For me, the night belongs to Sloane himself – which is only fitting given the way he turns the heads of Kath and Eddie.  As the handsome, amoral opportunist, Jake Hodgkinson is spot on and irresistible.  You can see why the others find him so attractive from the off – before his trousers come off, I mean!   Hodgkinson combines the looks (the dyed blond hair suits!) with a wily charm and a bad boy attitude.  The violence is entirely credible, as are the flashes of vulnerability when events threaten to overpower him.

It’s a very funny play with Orton satirising the hypocrisy of those who take advantage of others under the guise of charitable acts.  Many of the lines, spouted in an Alf Garnett manner, could come directly from the streets of today, where UKIP and Brexit views have become more prevalent – but no less abhorrent.

An excellent production that showcases a masterpiece and allows each member of the cast to demonstrate their skills.  Inevitably, I feel the loss of Orton all over again.  What wonders he may have gone on to write are forever denied us, and that’s a terrible pity.

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Jake Hodgkinson (Sloane) and Elaine Ward (Kath)

 

 


Trivial Pursuit

THE IMPORTANCE OF BEING EARNEST

Blue Orange Theatre, Friday 29th April, 2016

 

Oscar Wilde’s comic masterpiece is a challenge for any group.  The wordy, witty epigrams in which the characters converse take a certain kind of delivery, to make them sound fresh and clear with their ‘punchlines’ sharp.  Does this new production at the Blue Orange deliver?

Yes.

From the off, Harvey Bassett’s exuberant Algernon amuses, in his powder blue suit and his upper-class-twit accent – it’s not overdone, thank goodness, and works brilliantly.  Bassett manages to get his lines out through a mouthful of cucumber sandwich.  It takes a while longer to warm to Benjamin Darlington’s Jack – a tightly wound characterisation, he could blow a fuse at any second – but he maintains his energy throughout and delivers a comically expressive performance of a man a hair’s breadth from a panic attack.

Karen Whyte’s Gwendolen is also a rounded and sustained comic creation: a minx, using her height to show she can be as imperious as her mother.  There are some exquisite moments with Megan Strachan’s perky Cicely that are superbly timed.  As the formidable Lady Bracknell, Elizabeth Bracknell looks and sounds the part but she needs to take care that lines, some of them rather convoluted, don’t fizzle out and lose their impact.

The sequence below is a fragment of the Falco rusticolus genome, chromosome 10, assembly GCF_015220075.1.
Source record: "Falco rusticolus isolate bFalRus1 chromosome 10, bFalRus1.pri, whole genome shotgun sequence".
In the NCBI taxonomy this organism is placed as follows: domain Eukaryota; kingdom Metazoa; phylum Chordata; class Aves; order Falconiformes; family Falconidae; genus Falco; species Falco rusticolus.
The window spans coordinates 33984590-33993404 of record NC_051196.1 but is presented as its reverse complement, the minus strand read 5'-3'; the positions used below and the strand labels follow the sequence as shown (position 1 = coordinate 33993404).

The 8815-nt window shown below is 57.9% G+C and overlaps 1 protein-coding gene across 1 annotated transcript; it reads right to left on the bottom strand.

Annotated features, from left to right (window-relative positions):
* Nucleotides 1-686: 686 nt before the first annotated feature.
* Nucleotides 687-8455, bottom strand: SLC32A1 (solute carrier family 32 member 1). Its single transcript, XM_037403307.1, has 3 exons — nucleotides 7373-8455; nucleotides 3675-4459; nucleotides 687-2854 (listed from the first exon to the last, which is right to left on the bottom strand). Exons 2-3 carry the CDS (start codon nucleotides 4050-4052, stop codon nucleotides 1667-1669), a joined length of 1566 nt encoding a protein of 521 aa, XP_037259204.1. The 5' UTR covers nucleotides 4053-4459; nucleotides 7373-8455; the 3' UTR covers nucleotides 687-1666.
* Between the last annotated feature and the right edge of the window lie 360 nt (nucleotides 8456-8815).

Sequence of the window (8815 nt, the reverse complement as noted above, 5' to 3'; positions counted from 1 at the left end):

As the dotty Miss Prism, Jennifer Rigby plays it broad – and gets a lot of laughs – but for me it’s the hard-working and versatile Neville Cann who both takes and, as Merriman, brings the cake!  Appearing as two butlers (his Lane is a lugubrious delight) and as the cleric Dr Chasuble (a set-up involving some quick changes) he gives a model lesson in how to deliver Wilde.

Ian Craddock’s simple set design is adaptable to suggest the locations of each of the three acts but it’s Simon Ravenhill’s costumes that evoke the end of the 19th century.  On the whole, director Oliver Hume paces the action well, and there are some hilarious moments of comic business, touches of physical comedy to offset the verbal fireworks, although I feel some of the ideas are a little too large for the Blue Orange’s intimate space: the collective gasps at the revelations in the final act, for example – I am nit-picking perhaps; this is a really enjoyable evening’s entertainment, with Wilde’s wit effervescently delivered by a charming company.

A frothy confection of a play that tickles the ribs throughout, with many laugh-out-loud moments, The Importance of Being Earnest remains one of the funniest plays ever written, a celebration of the trivialities of life, and is satisfyingly presented in this small-scale and effective production.

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Earnest bunch: The Cast